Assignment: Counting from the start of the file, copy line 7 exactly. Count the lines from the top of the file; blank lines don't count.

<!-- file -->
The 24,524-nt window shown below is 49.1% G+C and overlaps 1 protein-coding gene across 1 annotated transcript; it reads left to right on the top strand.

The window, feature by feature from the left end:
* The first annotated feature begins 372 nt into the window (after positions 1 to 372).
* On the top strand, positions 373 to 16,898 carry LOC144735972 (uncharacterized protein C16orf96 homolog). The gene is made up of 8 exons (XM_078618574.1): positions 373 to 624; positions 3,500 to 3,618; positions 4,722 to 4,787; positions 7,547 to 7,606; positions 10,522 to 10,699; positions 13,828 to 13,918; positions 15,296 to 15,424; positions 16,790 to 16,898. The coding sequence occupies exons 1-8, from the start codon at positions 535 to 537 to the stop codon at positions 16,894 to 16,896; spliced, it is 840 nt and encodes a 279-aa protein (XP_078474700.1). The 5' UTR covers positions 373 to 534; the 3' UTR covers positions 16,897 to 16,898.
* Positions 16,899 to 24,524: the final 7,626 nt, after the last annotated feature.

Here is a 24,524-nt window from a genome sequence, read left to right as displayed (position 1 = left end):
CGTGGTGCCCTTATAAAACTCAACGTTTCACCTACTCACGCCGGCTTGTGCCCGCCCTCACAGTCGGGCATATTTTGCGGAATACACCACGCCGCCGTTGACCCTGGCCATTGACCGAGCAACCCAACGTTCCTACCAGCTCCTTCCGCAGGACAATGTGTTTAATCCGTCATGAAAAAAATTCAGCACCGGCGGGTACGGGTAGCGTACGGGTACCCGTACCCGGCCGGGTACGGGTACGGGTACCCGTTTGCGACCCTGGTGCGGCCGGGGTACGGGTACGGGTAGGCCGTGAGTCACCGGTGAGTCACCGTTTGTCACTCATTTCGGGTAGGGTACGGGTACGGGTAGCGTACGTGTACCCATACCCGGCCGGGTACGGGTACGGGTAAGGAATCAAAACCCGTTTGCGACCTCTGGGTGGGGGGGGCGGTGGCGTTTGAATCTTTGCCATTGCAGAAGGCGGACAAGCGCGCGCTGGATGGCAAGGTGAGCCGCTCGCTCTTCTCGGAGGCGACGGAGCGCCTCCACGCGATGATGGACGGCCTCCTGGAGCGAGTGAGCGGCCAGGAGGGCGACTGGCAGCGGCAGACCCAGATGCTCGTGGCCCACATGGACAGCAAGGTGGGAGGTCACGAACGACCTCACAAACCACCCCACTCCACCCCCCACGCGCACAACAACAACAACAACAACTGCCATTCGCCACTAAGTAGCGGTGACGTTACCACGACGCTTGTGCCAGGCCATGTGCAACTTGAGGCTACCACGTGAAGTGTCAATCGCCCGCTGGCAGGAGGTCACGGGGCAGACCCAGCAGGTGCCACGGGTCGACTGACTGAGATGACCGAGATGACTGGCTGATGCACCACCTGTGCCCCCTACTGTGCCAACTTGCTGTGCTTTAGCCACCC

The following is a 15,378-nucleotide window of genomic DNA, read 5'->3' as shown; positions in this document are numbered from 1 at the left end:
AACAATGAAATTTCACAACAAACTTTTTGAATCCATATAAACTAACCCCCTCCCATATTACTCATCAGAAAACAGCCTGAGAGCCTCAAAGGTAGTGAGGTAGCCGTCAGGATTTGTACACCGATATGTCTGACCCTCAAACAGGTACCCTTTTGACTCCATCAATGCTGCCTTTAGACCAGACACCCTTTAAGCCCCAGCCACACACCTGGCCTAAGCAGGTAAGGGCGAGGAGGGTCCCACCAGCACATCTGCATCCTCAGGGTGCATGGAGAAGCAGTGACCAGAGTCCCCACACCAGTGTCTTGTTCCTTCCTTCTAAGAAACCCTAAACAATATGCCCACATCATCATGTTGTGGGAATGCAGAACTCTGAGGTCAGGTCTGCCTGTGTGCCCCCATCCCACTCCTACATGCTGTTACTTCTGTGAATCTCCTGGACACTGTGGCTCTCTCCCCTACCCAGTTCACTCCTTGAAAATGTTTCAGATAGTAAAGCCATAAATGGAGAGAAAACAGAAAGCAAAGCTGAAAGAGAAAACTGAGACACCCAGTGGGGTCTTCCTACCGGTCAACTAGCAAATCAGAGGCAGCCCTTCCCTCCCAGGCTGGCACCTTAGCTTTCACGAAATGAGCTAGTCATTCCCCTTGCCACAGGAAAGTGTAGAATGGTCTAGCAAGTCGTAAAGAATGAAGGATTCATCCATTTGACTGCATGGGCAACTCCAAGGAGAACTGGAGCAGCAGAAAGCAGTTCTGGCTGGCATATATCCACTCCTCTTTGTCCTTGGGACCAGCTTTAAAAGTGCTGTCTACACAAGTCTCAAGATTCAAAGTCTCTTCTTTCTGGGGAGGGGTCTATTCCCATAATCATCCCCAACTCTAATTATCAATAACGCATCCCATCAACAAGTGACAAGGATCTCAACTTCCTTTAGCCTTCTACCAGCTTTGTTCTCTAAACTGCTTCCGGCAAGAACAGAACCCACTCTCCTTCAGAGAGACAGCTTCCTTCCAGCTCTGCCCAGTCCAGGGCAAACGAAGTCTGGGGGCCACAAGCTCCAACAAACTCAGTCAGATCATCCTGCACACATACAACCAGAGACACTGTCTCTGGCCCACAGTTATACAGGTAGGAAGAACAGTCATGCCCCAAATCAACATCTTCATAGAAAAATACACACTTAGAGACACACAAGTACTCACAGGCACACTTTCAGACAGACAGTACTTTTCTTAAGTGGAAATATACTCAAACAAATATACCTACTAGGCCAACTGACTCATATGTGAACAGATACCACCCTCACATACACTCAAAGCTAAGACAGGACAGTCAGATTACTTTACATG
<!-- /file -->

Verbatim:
CGTGGTGCCCTTATAAAACTCAACGTTTCACCTACTCACGCCGGCTTGTGCCCGCCCTCACAGTCGGGCATATTTTGCGGAATACACCACGCCGCCGTTGACCCTGGCCATTGACCGAGCAACCCAACGTTCCTACCAGCTCCTTCCGCAGGACAATGTGTTTAATCCGTCATGAAAAAAATTCAGCACCGGCGGGTACGGGTAGCGTACGGGTACCCGTACCCGGCCGGGTACGGGTACGGGTACCCGTTTGCGACCCTGGTGCGGCCGGGGTACGGGTACGGGTAGGCCGTGAGTCACCGGTGAGTCACCGTTTGTCACTCATTTCGGGTAGGGTACGGGTACGGGTAGCGTACGTGTACCCATACCCGGCCGGGTACGGGTACGGGTAAGGAATCAAAACCCGTTTGCGACCTCTGGGTGGGGGGGGCGGTGGCGTTTGAATCTTTGCCATTGCAGAAGGCGGACAAGCGCGCGCTGGATGGCAAGGTGAGCCGCTCGCTCTTCTCGGAGGCGACGGAGCGCCTCCACGCGATGATGGACGGCCTCCTGGAGCGAGTGAGCGGCCAGGAGGGCGACTGGCAGCGGCAGACCCAGATGCTCGTGGCCCACATGGACAGCAAGGTGGGAGGTCACGAACGACCTCACAAACCACCCCACTCCACCCCCCACGCGCACAACAACAACAACAACAACTGCCATTCGCCACTAAGTAGCGGTGACGTTACCACGACGCTTGTGCCAGGCCATGTGCAACTTGAGGCTACCACGTGAAGTGTCAATCGCCCGCTGGCAGGAGGTCACGGGGCAGACCCAGCAGGTGCCACGGGTCGACTGACTGAGATGACCGAGATGACTGGCTGATGCACCACCTGTGCCCCCTACTGTGCCAACTTGCTGTGCTTTAGCCACCC